the unusually early starting date - May 24), they invited officials and
members of the host presbytery, Tropical Florida, to join them for a meal and
dialogue. They were confounded, if not surprised, to learn that Moderator
Polly Shafer had never heard of ACSWP.
That might explain why they were willing to devote an entire morning to a
lecture on "Fund-Raising 101" from Alan J. Stone, of Scottsdale, AZ, a
retired fund-raiser whose brother happens to be an ASCWP member. Stone, a
former president of the national Alzheimer's Association, advised them on how
they might raise some extra money - a tentative goal of $125,000 a year has
been discussed - to support the committee's work and make it better known.
It's a sign of the times. Money is short everywhere in the church. To cut its
expenses, ACSWP decided during the Florida meeting to reduce the size of its
task forces from the usual 12 to just 10.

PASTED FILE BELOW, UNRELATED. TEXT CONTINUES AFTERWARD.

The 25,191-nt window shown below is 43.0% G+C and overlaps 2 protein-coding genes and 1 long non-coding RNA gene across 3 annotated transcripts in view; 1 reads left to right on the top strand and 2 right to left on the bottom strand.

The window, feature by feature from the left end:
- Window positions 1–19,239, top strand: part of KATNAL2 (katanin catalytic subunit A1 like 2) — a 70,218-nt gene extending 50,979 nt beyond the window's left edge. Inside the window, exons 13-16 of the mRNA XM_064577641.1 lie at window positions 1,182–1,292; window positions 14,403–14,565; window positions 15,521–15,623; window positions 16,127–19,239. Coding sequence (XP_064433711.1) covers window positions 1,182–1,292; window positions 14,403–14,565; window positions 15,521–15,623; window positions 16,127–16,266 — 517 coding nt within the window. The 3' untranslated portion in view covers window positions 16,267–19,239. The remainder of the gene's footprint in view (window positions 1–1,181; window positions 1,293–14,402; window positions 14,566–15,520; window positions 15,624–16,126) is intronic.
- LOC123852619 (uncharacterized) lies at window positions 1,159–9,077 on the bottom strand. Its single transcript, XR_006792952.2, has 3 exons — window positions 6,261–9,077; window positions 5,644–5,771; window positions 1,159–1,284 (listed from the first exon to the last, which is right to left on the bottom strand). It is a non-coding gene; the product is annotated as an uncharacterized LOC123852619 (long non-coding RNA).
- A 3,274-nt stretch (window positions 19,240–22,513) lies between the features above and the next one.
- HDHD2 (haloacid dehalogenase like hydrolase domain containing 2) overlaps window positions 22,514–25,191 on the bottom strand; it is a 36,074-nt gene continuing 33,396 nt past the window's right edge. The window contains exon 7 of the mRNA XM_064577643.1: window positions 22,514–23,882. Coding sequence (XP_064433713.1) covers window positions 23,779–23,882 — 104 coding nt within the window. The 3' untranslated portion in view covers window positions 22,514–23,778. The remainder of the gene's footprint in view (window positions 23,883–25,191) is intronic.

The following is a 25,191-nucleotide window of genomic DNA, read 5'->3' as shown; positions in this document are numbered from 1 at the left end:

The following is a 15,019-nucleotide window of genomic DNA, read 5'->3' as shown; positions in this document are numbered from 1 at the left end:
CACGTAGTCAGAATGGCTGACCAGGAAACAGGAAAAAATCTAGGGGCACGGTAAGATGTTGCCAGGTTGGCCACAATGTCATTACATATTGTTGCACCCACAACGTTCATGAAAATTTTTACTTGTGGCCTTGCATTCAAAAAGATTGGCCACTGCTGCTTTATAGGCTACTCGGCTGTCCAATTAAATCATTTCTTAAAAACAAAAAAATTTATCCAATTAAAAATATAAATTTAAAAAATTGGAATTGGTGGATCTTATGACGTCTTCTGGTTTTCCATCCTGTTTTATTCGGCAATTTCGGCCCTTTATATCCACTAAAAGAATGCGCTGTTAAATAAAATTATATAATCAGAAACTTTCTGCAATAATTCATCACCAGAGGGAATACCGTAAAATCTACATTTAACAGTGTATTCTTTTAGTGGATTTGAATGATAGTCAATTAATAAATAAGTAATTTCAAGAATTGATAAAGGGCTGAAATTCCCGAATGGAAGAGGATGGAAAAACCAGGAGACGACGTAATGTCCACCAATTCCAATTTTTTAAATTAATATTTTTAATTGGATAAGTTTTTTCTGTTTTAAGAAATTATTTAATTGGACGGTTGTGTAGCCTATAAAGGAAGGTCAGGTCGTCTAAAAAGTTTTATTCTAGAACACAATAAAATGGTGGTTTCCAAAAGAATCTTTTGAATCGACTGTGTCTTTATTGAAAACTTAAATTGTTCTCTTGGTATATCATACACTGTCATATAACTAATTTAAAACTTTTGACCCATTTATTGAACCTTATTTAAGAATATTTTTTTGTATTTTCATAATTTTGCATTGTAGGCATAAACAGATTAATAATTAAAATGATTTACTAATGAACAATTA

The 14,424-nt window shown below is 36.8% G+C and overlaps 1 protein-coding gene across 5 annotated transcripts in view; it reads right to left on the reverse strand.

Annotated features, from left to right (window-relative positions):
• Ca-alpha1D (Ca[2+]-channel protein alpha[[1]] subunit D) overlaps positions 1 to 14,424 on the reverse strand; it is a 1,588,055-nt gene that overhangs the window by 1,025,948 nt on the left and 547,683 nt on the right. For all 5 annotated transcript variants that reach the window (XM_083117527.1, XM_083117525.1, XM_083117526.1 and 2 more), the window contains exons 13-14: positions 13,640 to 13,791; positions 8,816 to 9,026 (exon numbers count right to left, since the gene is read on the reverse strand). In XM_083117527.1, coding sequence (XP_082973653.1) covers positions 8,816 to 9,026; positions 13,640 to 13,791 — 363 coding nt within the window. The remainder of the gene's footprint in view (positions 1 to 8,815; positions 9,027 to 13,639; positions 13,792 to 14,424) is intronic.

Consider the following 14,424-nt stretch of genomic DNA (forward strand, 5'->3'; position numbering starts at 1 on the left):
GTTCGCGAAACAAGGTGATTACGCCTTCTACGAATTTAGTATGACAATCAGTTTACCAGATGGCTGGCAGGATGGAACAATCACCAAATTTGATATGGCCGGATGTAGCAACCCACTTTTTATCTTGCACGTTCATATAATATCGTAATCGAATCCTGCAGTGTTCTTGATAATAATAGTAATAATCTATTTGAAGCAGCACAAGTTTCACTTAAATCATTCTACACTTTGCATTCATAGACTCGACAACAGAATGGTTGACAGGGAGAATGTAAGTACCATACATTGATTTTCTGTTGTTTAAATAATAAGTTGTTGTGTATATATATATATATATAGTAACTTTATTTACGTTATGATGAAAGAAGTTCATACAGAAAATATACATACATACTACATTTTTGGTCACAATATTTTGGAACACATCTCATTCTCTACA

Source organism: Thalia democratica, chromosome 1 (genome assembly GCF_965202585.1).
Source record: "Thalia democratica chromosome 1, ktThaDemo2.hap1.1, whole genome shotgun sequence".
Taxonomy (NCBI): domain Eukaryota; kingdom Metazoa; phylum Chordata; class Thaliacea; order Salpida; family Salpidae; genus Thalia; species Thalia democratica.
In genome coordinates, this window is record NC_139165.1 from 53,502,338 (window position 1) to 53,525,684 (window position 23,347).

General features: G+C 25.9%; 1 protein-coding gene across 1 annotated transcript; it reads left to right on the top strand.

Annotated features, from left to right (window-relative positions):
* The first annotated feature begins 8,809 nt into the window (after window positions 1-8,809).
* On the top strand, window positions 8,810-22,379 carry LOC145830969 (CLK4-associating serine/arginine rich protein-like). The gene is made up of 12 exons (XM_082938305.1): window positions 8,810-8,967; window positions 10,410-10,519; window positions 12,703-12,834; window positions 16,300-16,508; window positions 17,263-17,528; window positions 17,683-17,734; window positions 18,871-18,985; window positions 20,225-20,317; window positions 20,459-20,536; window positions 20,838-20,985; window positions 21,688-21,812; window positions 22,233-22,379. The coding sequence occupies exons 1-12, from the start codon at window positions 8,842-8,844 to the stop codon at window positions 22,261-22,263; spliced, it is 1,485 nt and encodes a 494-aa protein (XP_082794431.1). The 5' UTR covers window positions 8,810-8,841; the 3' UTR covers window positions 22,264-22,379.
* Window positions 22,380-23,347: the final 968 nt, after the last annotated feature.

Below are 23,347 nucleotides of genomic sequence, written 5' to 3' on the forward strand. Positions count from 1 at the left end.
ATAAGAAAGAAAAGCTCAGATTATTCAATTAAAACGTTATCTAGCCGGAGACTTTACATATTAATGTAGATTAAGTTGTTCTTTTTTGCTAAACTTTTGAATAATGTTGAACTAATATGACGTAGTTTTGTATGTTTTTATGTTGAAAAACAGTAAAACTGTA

Kathy Leuckert, deputy executive director of the General Assembly Council
(GAC), painted a bleak financial picture. "We are all being affected by the
iffy economy," she said. "There is no good news on that front. And we don't
anticipate that this is a short-term, one-year problem."
ACSWP is funded predominantly by unrestricted funds, the most hard-pressed
sector of the PC(USA) mission budget.
Committee member Jananne Sharpless, of Sacramento, CA, advised her
colleagues: "Be mindful that it's OK to say no, that you don't have to do
"Everything" seems an apt description of what's on ACSWP's plate.
Peter Sulyok, coordinator for social witness policy, said the crush of